PHOENIX — The Utah Jazz returned Tuesday to a place some grudge-holding fans might consider the scene of the crime.
The place: Phoenix.
The perpetrator: Suns management.
The victim: Utah Jazz.
The crime: Stealing Raja Bell, a Utah fan favorite because of his scrappiness and steady shooting, on the first millisecond of free agency in July 2005.
This preseason game was Bell's first time he has returned to the Valley of the Sun since he rejoined the Jazz this past summer.
If you're wondering, there is no crime-scene tape surrounding the arena. There was, however a loud, warm reception when he entered the game off the bench.
"It's always fun to kind of revisit your old stomping grounds," Bell said, smiling.
From that, it's evident Bell has a different reaction to his parting than Jazz fans. After establishing himself as a viable NBA shooting guard in Utah, he received a take-it-or-leave-it offer he simply couldn't refuse from the Suns.
And Bell thrived as a Phoenix starter, averaging about 14 points while tormenting opponents defensively for three-plus seasons until being traded to Charlotte in 2008.
"People always say it's a business," Bell said moments before his US Airways Center reunion, "but we're all humans and we get attached to places where you create good memories and you have good times."
As far as the 11-year veteran is concerned, two locales are not like the others in that regard. No offense to Philadelphia, Dallas, Charlotte, Golden State and Yakima (where he started his pro career in the CBA in 1999 after going undrafted out of Florida International).
"Between Salt Lake and Phoenix, for me," Bell said, "they've been by far the best two stops in my journey so far."
Bell averaged 11.6 points for the Jazz in his gritty reserve role from 2003-05 after toiling in limited time with the 76ers and Mavericks.
He flashed a smile when asked about wearing the Jazz uniform again in Phoenix.
"Yeah," he said. "It feels good"
Of course, Jazz coach Jerry Sloan has always thought he looks good in a Jazz uniform.
"We didn't want to lose him when we lost him," Sloan said. "But that's the nature of the business."
The verdict will have to wait until the season plays out, but Sloan likes what he's seen so far from Bell five years after Phoenix snatched him away.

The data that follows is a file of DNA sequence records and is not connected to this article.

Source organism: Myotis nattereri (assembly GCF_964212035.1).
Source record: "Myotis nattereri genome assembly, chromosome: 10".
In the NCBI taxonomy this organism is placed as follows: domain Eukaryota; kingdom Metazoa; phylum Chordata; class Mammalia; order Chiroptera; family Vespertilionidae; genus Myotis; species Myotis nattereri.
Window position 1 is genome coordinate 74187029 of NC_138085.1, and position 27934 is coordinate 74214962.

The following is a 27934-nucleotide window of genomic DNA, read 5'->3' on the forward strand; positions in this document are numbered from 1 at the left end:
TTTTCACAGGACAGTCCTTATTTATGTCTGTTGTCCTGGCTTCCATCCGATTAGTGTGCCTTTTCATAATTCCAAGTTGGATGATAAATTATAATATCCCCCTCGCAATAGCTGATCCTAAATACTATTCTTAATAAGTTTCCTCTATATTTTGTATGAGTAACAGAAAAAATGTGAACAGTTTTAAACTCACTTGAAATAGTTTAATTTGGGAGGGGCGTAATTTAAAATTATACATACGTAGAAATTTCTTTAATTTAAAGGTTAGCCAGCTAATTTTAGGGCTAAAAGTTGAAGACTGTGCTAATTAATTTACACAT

"He's worked hard in practice," Sloan said. "(He) seems to understand what we're trying to do in our offense, and has a good feel defensively — all those things are there."
Good news for Utah.
Bad news for Phoenix.
Five years later, that's a turnabout Jazz fans might be able to live with.
FAIR PLAY: Othyus Jeffers, who played 14 games in Utah after being called up from the D-League, got his first shot to start for the Jazz. He replaced Monday's starter, Ryan Thompson. Bell was the starting shooting guard in the opener.
Sloan is trying to spread the playing time around, hoping to see as many combinations as he can while giving players a chance to show off their wares — to Utah and other prospective employers in the league.
"I've got to be fair to everybody as much as I can — see where they are, see how they play," Sloan said. "You can't get everybody what you'd like."
Sloan expressed some regret that not everybody played last Thursday. Thompson and Demetris Nichols sat out that one, but all 15 guys who suited up played Monday and every healthy body but Sundiata Gaines played Tuesday.
"I think that's unfair because I work these guys very hard and they did a good job," Sloan said. "And it's important to try to give them opportunities to get some playing time."
INJURY UPDATE: Francisco Elson continues to rehab his strained right hamstring but did not play again for the Jazz. Elson spent time on the stair-stepping exercise machine Tuesday night as teammates warmed up. He's also been stretching and receiving treatment (ice and stimulation for blood flow) to nurse the hammy that was injured last Thursday.